The Gift of Today


Today it is Thanksgiving. Perhaps the best day of our western holidays. A day of thanksgiving and gratefulness, of joyful reunions and family gatherings. And too much food, probably. But without the necessity of overgiving of unnecessary gifts, or the vast decorating of every nook and cranny, or the overly high expectations we often seem to place upon Christmas.

And Michael Hyatt's post arrived in my inbox - reminding me of this:


"You think this is just another day in your life. It’s not just another day. It’s the one day that is given to you today…. It’s the only gift that you have right now. And the only appropriate response is gratefulness." (quote from Brother David Steindl-Rast, a benedictine monk)


Michael Hyatt's post gives us four ways of practicing gratitude and thankfulness. He writes:

Here are four ways you can transform today, taking it from ordinary to extraordinary:

  1. Notice the gifts around you. Whether it is the natural beauty that surrounds you, the interesting people you encounter, or the simple beating of your heart, everything is a miracle—if you have eyes to see it.
  2. Open your heart to receive them. It’s so easy to feel entitled and become cynical when we don’t get what we want or feel we deserve. But if we receive everything as a gift, designed for either our enjoyment, our transformation, or both, we open ourselves to new possibilities.
  3. Express your gratitude for them. This is one of the things that makes humans unique and sets us apart from the animals. But we have to speak it to experience the power of it.
  4. Bless someone else. Let your gratefulness overflow into the lives of those you encounter today. It doesn’t have to be fancy—just offer them a smile, a touch, or the simple gift of your presence. (You could also share this post with them!)

Today will never be repeated. It it is unique among all the days of your life. Gratitude can transform into something to be remembered.


We sang this in church on Sunday (at St Michael's in Charleston)





How will you give thanks today?

What are you most grateful for?




Rest, recent photos and reality

There is something very special about total rest. A not doing.

An enjoyment of being. Of taking time to be, to rest, to notice.

Last week I decided to begin taking a total sabbatical each week. A twenty four period of rest and refreshment, of not doing what I normally do. I blogged about it (HERE) and received comments, emails, tweets and even a note from others who perhaps already practise this, or want to, or hope to.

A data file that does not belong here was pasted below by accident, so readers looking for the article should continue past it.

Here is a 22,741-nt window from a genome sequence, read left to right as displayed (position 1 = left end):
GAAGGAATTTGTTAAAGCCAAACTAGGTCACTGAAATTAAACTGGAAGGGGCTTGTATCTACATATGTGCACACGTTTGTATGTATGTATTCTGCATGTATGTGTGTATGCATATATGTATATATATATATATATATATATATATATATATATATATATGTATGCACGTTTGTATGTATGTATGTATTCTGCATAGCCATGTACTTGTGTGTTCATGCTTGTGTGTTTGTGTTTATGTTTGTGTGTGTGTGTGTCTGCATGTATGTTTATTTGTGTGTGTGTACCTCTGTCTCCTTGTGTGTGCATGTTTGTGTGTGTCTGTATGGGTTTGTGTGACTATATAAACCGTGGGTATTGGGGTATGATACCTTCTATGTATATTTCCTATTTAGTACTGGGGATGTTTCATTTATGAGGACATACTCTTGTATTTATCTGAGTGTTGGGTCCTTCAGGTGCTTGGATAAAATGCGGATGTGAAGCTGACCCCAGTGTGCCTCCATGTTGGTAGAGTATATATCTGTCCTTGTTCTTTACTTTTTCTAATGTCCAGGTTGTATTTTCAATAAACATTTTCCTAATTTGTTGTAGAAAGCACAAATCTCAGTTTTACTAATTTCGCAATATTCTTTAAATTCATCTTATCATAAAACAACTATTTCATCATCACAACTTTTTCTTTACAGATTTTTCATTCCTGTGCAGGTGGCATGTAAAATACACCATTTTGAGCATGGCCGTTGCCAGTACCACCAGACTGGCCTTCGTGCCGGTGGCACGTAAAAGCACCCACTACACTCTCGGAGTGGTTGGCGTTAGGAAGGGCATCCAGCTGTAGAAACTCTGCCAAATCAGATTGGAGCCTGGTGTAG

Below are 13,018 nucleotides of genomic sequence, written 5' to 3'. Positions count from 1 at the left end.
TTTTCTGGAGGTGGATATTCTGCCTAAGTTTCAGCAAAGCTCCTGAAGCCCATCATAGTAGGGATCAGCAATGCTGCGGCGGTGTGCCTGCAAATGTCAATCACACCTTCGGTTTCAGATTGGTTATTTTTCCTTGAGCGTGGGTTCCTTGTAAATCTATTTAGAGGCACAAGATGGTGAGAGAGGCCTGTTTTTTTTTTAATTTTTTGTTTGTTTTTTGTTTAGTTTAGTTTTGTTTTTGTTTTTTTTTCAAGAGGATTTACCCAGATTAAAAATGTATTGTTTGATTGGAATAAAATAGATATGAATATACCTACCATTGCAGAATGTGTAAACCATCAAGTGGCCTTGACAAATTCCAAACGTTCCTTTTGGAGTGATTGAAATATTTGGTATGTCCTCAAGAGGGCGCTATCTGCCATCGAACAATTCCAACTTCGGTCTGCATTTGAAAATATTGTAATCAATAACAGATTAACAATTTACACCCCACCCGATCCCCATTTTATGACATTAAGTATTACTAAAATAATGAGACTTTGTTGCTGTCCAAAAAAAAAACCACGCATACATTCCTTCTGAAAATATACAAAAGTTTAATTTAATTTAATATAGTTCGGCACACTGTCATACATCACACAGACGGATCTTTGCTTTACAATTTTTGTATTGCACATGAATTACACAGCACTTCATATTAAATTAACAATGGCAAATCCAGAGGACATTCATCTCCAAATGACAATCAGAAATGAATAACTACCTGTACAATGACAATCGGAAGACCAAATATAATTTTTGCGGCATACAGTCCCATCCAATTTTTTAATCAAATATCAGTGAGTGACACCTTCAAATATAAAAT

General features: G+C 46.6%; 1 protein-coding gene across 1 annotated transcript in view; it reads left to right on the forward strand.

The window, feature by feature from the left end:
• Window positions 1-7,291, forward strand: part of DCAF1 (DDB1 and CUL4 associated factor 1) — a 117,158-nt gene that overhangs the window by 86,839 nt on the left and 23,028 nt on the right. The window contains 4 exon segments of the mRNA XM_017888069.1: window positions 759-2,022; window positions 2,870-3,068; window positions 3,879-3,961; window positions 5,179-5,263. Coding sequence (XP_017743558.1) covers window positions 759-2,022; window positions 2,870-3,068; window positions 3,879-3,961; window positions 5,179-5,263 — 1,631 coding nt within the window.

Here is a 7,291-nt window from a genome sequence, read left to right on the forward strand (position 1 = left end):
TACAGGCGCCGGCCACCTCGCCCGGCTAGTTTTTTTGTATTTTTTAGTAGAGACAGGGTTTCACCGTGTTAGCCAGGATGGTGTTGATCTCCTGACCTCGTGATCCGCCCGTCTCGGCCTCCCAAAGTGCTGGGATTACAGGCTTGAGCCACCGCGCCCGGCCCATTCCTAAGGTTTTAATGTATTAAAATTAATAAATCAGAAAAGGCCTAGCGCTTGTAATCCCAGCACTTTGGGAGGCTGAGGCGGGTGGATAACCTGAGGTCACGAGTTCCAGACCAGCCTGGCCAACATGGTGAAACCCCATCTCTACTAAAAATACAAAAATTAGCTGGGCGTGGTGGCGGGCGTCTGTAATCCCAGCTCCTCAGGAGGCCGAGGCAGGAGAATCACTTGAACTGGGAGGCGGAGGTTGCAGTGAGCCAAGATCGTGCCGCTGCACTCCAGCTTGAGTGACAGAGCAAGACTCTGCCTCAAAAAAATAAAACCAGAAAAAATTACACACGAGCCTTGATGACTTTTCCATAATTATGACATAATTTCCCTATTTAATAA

All I can say is - it works! For two weeks in a row, I have enjoyed a twenty-four hours refreshment, relaxation, rest. From 6pm Saturday until 6pm on Sunday. Last night, I slept for just over 10 hours. There was nothing to prevent me and I was relaxed from a pleasant evening which we had enjoyed with friends, eating al fresco in the walled garden. Today, as last week, there was church at 11am (informal this morning, led by the Licensed Lay Ministers, nourishing my soul). I was given bags of gooseberries - so there will be gooseberry fool or gooseberry pie for the retreatants who are coming next weekend!

Ah - next weekend.

Next weekend I start work! Yes, the first retreatants arrive for the weekend, the second retreat starts on the MOnday. So I will not be able to have my twenty four hour sabbatical from Saturday evening. Now what?

No problem, I have already put it into my diary - from 4pm Sunday to 4pm Monday. When is YOUR sabbath rest? When do you have to work and when can you rest?

This was Tricia Goyer's post on Facebook last week:

 5 questions

Good questions! I nearly missed out on a really great thing today because I forgot I had no schedule. Friends rang just after lunch to ask if they could come for tea and see the house.

The old me began to panic. No tea-type food, too much dust, things to do ....

The new me relaxed.

Sure, why not? I've nothing scheduled, come on over.

They brought cake. We had champagne in the fridge and smoked salmon.

We had an impromptu party in the walled garden. (which was much much happier than they all appear in this photo!)

H-S's and paynes

One of these friends designed my new kitchen - which was installed yesterday.

I am blessed. I am refreshed. I feel as though I have had a retreat for twenty four hours.

Which is just as well, with our first retreatants arriving at the end of this coming week!


And here is a sneak preview of some of what they will find when they come - the house is coming together all of a sudden! This new ministry is about to be born.



Come soon? There's a quiet space waiting for you. And the countryside  is stunning.


What are you waiting for?

Spaces available from September onwards. Make sure you have your time booked in soon.


for retreats, quiet days, quiet spaces,

Spiritual Direction
leadership training
& mentoring
come alone
come with a group
bring your friends
your small group
your leadership team


Take a Break!

SO when do you have some down time, she asked. When do you have a whole 24 hours off, doing something entirely different? I think I may have flushed in shame.

It's busy, I told my Spiritual Director, there's so much to be done. And Sundays are not working days right now. Not really. But I do need to write and post a blog on Sunday evenings. It's my main time to post, the time I have the best readership hits, and the only time I have right now to post. So Sundays are sort of off, just not completely.

So you are better than God? You don't need to rest?

I think I flushed again.

God created on six days. Then He rested on the seventh day - and made it a special day. A day of rest. (my loose translation of Genesis 2:1-2)